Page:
Physician Referral Patterns Impact Survival of Older Women with Metastatic Breast Cancer

Special Article - Geriatric Medicine

Gerontol Geriatr Res. 2017; 3(2): 1033.

Physician Referral Patterns Impact Survival of Older Women with Metastatic Breast Cancer

Tkaczuk KHR¹*, Yong C¹, Onukwugha E¹, Mullins CD¹ and Hussain A¹,²

¹University of Maryland School of Medicine, USA

²Veterans Affairs Medical Center, USA

*Corresponding author: Katherine HR Tkaczuk, University of Maryland School of Medicine, Professor of Medicine, Director, Breast Evaluation and Treatment Program, University of Maryland Greenebaum Comprehensive Cancer Center, 22 South Greene St, Baltimore, USA

Received: August 09, 2017; Accepted: November 22, 2017; Published: November 29, 2017


Objective: Contact with Primary Care Physicians (PCP) has been found to be associated with improved outcomes, including decreased mortality, among women with breast cancer. The impact of the medical oncologist in the context of PCP contact on outcomes of women with metastatic BC (mBC) is not well defined. We examined if PCP contact prior to mBC diagnosis affects survival independently of or is in some measure dependent on subsequent medical oncologist contact.

Methods: This analysis used linked SEER (Surveillance, Epidemiology, and End Results) and Medicare data on women aged 65+ with incident mBC diagnosed during 2007-2009. Using Cox proportional hazards models, we examined the influence of PCP contact within the one-year period preceding mBC diagnosis on the probability of post-diagnosis medical oncologist visit and on overall mortality, adjusting for baseline patient characteristics.

Results: Of 2,066 women (mean age 77 years), 728 (35.2%) did not have PCP contact within one year before mBC diagnosis. Women with three or more PCP visits were more likely to see a medical oncologist (3-4 visits vs. 0 visits: HR=1.29; 95% CI=1.11-1.50; 5+ visits vs 0 visits: HR=u1.41; 95% CI=1.22- 1.63). Older age, African American race, and lower socioeconomic status were statistically significantly associated with decreased probability of medical oncologist visit. All-cause mortality was lower among those with post-diagnosis medical oncologist contact (53.5% - 55.8%), and higher (86.7% - 89.8%) among those without medical oncologist contact (p<0.01).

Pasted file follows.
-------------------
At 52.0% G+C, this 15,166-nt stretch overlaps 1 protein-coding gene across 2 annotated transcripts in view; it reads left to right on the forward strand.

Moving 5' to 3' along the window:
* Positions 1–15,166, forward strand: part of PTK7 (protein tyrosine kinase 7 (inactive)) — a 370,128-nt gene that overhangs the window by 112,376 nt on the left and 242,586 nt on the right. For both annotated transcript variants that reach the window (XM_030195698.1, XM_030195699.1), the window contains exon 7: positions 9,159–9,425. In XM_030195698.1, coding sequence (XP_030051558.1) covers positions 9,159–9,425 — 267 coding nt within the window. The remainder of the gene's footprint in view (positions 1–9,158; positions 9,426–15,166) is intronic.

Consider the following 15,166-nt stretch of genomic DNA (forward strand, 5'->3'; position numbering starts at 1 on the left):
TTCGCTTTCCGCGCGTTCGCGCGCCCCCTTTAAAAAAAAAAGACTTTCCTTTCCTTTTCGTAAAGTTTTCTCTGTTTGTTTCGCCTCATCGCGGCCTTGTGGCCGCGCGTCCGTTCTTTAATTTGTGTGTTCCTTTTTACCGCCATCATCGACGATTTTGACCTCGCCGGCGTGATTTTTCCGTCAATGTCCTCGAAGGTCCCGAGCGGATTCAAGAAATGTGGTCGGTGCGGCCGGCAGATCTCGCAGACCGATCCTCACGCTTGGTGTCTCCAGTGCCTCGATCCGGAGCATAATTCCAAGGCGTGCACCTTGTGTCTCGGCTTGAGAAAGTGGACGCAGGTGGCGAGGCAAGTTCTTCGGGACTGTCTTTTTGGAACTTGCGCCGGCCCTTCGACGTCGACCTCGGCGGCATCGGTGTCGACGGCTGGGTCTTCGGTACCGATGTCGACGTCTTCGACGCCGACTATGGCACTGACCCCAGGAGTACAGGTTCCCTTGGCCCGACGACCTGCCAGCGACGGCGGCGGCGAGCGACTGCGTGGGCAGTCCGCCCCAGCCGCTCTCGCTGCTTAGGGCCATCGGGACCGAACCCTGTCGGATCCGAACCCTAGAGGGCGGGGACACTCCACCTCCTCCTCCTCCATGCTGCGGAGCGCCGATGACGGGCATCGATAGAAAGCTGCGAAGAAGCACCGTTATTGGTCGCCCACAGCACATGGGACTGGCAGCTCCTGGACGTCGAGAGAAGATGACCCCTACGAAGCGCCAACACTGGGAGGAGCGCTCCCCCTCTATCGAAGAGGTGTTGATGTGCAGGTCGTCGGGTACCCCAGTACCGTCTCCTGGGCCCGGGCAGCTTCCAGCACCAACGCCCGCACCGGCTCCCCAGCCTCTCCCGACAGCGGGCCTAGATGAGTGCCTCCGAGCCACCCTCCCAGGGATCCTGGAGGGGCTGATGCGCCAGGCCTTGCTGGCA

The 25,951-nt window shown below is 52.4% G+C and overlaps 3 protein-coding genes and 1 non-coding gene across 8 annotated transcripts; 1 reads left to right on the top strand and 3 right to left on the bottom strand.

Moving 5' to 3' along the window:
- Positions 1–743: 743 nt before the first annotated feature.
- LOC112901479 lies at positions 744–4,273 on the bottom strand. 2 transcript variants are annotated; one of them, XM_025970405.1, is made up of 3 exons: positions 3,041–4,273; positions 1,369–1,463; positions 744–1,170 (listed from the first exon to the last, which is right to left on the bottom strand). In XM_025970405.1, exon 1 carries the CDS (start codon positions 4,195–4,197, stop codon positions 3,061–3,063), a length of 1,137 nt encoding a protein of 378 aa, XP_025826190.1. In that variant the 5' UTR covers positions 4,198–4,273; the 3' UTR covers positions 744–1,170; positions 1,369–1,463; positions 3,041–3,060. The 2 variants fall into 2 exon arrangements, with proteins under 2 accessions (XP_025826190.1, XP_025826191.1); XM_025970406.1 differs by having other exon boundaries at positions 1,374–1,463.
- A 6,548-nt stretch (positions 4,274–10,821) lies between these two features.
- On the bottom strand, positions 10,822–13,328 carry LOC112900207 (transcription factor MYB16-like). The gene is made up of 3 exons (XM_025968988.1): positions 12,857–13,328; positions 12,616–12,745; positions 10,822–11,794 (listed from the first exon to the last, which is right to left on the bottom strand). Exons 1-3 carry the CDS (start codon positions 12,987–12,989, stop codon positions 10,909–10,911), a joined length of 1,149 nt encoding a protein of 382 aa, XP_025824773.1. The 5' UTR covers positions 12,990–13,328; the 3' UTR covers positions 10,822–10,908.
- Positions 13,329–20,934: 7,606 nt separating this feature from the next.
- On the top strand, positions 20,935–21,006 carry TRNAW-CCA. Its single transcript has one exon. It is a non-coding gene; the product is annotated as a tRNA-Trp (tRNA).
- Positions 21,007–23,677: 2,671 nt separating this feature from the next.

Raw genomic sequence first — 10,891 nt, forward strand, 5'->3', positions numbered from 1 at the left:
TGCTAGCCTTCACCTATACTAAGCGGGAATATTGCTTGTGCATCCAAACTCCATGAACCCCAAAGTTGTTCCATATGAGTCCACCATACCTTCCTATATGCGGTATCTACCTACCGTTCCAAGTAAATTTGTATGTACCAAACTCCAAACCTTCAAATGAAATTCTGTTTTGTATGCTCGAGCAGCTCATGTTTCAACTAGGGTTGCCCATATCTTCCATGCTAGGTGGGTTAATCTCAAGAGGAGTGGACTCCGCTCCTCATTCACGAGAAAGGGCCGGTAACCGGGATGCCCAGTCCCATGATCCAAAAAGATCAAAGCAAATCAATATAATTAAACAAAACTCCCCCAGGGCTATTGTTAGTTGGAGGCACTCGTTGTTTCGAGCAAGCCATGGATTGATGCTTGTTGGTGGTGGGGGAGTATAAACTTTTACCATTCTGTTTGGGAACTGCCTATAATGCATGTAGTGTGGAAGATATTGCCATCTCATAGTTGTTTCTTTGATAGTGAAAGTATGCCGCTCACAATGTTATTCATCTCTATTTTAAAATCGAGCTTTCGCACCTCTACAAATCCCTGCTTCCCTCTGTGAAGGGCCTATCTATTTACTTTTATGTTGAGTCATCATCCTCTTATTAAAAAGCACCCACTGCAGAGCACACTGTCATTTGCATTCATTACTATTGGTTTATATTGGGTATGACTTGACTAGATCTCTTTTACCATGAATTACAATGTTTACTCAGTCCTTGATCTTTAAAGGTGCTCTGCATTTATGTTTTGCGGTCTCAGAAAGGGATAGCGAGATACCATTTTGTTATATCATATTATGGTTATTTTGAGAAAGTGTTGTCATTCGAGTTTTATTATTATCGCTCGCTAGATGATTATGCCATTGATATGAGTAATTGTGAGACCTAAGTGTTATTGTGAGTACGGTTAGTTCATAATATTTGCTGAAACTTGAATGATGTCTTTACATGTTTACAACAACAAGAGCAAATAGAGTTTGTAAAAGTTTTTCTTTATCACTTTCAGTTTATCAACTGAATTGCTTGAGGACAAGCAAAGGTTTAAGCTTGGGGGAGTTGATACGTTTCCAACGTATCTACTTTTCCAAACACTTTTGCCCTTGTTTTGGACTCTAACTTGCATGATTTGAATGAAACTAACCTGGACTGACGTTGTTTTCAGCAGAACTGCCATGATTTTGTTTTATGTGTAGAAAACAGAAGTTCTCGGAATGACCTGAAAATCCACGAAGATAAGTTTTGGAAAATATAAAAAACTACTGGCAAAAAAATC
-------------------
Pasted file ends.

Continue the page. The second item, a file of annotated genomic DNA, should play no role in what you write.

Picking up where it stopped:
Conclusion: Pre-diagnosis primary care contact impacts positively referral to medical oncology subspecialty care while the post-diagnosis access to medical oncology care contributes significantly to lower all-cause mortality in older patients with incident mBC.

Keywords: Metastatic breast cancer; Primary care; Physician specialist; Medical oncology


AJCC-TNM: American Joint Committee on Cancer Tumor- Node-Metastasis staging; AMA: American Medical Association; CCI: Charlson Comorbidity Index; CI: Confidence Interval; ER: Estrogen Receptor; HR: Hazard Ratio; IQR: Interquartile Range; mBC: Metastatic Breast Cancer; PCP: Primary Care Physician; PR: Progesterone Receptor; SD: Standard Deviation; SEER: Surveillance, Epidemiology, and End Results Cancer Registry


Compared to early stage breast cancer, metastatic Breast Cancer (mBC) is associated with poorer prognosis with a median overall survival of 2 to 3 years [1-3]. Although mBC is not considered curable, it is generally treatable with the primary goals of care being to optimize survival time and quality of life [4]. Comprehensive care for women with breast cancer generally includes evaluation and management by a multidisciplinary team, including medical oncologists, radiation oncologists, breast surgeons as well as Primary Care Physicians (PCP) [5,6]. Barriers or delays to cancer specialist referral following diagnosis of cancer could have negative implications on patient satisfaction with care [7], treatment receipt [8,9], and clinical outcomes such as overall survival [10].